You feel pain in your left arm, the sensation of pressure on your chest, and shortness of breath. You are having a heart attack. You are “code blue” to the emergency medical personnel who are on their way to treat you – to save your life.
Heart attacks are the number one cause of premature death in America, and 44.2 percent of Kandiyohi County residents are age 45 and older – an age where risk of heart attacks begins to rise significantly. We are indeed blessed to have well trained and dedicated emergency medical personnel in our region.
Now, in partnership with Ridgewater College, 200 healthcare professionals in Kandiyohi County are taking their training in cardiac care to the next level.
Thanks to $24,000 grant from the Rice Health Foundation, Ridgewater is delivering its Code Blue Team Leadership training to the Rice Hospital system in Kandiyohi County. Ridgewater Customized Training and Continuing Education has been delivering the CBTL training to healthcare personnel for three years, but this is a first-of-its-kind pilot project that will document the results of a system-wide cardiac care training initiative.
Participating in the training will be Rice Hospital Emergency staff, Atwater Fire and Ambulance, New London Ambulance, Raymond Ambulance, Sunburg Ambulance, Willmar Ambulance, Bethesda Pleasantview, and Rice Care Center.
Code Blue Team Leadership uses a high fidelity simulation manikin to create a life-like cardiac event scenario, allowing health care providers the opportunity to practice, identify, record and evaluate each process, procedure, obstacle, and challenge that they may encounter while treating a cardiac event patient.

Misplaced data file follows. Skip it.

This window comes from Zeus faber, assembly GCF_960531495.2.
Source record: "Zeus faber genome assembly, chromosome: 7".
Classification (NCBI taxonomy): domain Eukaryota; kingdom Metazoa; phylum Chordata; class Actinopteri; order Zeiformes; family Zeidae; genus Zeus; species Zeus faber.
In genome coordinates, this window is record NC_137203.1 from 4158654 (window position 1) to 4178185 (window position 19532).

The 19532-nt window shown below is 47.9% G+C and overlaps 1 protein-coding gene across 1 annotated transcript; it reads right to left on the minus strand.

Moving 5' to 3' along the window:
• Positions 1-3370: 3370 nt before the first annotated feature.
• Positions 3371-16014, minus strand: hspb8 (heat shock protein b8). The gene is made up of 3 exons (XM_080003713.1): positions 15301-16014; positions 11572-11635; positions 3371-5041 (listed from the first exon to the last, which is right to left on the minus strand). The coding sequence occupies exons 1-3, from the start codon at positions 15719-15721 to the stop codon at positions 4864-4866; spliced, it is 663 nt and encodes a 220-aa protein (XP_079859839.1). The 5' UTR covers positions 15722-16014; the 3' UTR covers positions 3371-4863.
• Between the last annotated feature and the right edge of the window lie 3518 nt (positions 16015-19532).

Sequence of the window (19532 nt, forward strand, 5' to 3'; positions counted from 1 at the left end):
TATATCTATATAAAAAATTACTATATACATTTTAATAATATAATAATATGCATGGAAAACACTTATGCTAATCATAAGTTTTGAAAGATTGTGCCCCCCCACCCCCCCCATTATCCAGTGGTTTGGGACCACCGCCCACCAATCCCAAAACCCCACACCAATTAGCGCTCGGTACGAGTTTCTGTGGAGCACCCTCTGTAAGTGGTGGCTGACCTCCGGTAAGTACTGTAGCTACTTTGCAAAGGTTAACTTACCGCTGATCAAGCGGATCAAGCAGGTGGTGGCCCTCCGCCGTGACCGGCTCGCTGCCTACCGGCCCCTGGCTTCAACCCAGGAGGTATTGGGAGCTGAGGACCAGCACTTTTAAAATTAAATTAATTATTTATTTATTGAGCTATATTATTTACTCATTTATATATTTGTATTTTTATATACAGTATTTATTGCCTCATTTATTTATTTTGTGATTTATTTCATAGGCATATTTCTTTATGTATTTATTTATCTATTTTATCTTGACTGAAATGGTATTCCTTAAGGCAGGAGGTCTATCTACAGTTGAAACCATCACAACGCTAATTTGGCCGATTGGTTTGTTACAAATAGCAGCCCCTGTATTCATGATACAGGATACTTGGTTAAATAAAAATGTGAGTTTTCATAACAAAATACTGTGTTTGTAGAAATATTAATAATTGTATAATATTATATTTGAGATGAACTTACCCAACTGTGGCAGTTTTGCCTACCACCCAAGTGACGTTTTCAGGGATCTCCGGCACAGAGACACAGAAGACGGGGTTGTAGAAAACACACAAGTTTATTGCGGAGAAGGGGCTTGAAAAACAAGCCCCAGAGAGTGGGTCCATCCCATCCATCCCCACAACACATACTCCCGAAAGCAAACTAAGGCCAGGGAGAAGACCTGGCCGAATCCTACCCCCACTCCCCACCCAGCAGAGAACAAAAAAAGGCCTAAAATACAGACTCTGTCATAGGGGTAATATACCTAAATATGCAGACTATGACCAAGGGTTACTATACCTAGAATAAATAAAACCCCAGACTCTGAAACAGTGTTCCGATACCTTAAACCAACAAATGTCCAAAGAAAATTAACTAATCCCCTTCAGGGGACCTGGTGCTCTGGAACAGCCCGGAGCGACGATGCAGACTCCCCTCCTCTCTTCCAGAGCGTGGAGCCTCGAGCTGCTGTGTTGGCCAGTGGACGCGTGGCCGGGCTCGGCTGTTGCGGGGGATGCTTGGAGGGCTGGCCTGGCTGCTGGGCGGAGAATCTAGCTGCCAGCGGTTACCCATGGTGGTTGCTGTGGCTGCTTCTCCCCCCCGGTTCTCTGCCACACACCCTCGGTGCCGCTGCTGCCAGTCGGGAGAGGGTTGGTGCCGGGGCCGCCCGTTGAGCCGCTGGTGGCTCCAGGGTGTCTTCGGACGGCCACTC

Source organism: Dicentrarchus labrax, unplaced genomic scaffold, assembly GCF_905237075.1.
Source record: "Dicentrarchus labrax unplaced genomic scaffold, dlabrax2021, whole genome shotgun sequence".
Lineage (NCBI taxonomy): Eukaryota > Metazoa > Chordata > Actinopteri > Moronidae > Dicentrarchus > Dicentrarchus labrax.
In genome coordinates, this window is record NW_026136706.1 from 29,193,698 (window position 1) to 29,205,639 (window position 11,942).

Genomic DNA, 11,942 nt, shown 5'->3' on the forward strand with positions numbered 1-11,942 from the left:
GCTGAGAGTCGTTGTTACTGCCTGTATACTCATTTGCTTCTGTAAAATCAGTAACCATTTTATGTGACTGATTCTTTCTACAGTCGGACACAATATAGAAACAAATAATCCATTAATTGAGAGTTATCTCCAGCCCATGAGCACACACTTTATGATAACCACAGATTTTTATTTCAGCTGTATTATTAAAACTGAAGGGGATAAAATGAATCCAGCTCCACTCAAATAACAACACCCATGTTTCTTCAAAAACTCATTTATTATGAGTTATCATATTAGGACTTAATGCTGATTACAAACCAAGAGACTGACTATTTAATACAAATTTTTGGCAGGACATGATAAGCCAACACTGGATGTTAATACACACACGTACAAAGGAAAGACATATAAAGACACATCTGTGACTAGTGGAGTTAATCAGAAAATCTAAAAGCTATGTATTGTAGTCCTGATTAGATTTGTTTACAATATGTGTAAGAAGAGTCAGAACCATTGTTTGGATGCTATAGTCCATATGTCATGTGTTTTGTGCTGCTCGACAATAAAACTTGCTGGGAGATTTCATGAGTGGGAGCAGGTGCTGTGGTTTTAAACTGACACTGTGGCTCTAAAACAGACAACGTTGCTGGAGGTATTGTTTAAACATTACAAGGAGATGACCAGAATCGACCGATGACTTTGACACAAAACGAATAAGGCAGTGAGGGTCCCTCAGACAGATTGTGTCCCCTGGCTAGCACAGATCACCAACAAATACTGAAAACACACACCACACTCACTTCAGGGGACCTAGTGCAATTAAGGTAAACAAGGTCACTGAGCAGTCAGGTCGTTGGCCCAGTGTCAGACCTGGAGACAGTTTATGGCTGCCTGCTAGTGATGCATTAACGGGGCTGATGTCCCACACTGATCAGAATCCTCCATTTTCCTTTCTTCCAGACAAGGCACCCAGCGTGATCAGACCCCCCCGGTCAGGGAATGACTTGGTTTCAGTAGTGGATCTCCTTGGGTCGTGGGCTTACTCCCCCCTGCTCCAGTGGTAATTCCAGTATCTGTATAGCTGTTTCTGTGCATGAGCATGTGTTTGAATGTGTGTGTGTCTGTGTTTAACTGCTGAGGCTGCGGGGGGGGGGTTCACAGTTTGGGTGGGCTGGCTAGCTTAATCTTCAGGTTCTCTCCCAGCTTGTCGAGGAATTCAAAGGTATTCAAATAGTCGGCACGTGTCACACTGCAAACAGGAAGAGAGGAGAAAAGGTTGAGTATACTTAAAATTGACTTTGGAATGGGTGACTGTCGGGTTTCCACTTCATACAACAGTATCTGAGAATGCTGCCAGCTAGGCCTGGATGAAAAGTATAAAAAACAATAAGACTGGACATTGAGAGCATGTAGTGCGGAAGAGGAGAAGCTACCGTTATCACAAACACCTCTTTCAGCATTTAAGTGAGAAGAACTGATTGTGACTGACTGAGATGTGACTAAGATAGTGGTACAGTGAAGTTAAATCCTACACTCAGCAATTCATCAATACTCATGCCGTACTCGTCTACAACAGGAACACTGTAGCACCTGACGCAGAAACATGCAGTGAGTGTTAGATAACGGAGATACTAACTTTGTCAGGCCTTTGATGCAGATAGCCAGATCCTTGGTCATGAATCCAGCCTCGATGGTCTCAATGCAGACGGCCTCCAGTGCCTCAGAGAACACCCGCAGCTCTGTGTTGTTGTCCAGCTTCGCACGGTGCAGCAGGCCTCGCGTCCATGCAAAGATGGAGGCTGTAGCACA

“It’s facilitated self-discovery,” notes Ron Flannigan, Ridgewater Code Blue Team Leadership instructor. “We help design a functional work space for each person on the team by eliminating physical and procedural obstacles, thereby helping each person on the team achieve ‘perfection’ per benchmarks established by the American Heart Association.”
The project will deliver thirty-eight 2-hour training sessions, beginning with a mock 911 call, and will involve a complete “full through” cardiac patient session from the patient’s residence to the Basic Life Support ambulance, to the Advanced Life Support ambulance, to the hospital, and finally to the rehab center. Each step and exchange will be observed, critiqued, and repeated with procedural and process adjustments implemented for each department and individual. The facilitated adjustments that improve efficiency and effectiveness will be replicated in subsequent sessions.
What is the significance of all this? Initial results of CBTL training have shown significant improvement in the efficiency and effectiveness of cardiac life support providers measured against benchmarks established by the AHA. In fact, the stated goals of the project include potentially saving lives and impacting cardiac survival outcomes in our area by 20%, and greatly improving the quality of life for those surviving cardiac episodes. The bottom line – lives are being saved.